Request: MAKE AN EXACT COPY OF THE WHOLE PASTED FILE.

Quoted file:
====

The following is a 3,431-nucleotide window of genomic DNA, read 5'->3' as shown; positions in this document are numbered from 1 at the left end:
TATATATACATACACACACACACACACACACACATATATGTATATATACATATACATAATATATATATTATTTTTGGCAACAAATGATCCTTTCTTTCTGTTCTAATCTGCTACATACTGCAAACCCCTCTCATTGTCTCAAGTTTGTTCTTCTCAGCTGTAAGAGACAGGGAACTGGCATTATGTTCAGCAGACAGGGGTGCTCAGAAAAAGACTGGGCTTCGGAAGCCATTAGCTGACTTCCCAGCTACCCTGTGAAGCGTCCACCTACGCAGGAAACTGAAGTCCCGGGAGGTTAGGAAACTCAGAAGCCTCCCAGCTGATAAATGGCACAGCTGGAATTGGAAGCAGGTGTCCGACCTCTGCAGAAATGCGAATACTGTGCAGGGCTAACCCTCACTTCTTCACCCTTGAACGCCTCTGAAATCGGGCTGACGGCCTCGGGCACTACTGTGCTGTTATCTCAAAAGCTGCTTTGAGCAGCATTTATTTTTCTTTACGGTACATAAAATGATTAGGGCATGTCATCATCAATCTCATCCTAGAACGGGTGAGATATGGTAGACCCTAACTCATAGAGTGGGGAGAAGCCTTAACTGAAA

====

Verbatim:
The following is a 3,431-nucleotide window of genomic DNA, read 5'->3' as shown; positions in this document are numbered from 1 at the left end:
TATATATACATACACACACACACACACACACACATATATGTATATATACATATACATAATATATATATTATTTTTGGCAACAAATGATCCTTTCTTTCTGTTCTAATCTGCTACATACTGCAAACCCCTCTCATTGTCTCAAGTTTGTTCTTCTCAGCTGTAAGAGACAGGGAACTGGCATTATGTTCAGCAGACAGGGGTGCTCAGAAAAAGACTGGGCTTCGGAAGCCATTAGCTGACTTCCCAGCTACCCTGTGAAGCGTCCACCTACGCAGGAAACTGAAGTCCCGGGAGGTTAGGAAACTCAGAAGCCTCCCAGCTGATAAATGGCACAGCTGGAATTGGAAGCAGGTGTCCGACCTCTGCAGAAATGCGAATACTGTGCAGGGCTAACCCTCACTTCTTCACCCTTGAACGCCTCTGAAATCGGGCTGACGGCCTCGGGCACTACTGTGCTGTTATCTCAAAAGCTGCTTTGAGCAGCATTTATTTTTCTTTACGGTACATAAAATGATTAGGGCATGTCATCATCAATCTCATCCTAGAACGGGTGAGATATGGTAGACCCTAACTCATAGAGTGGGGAGAAGCCTTAACTGAAA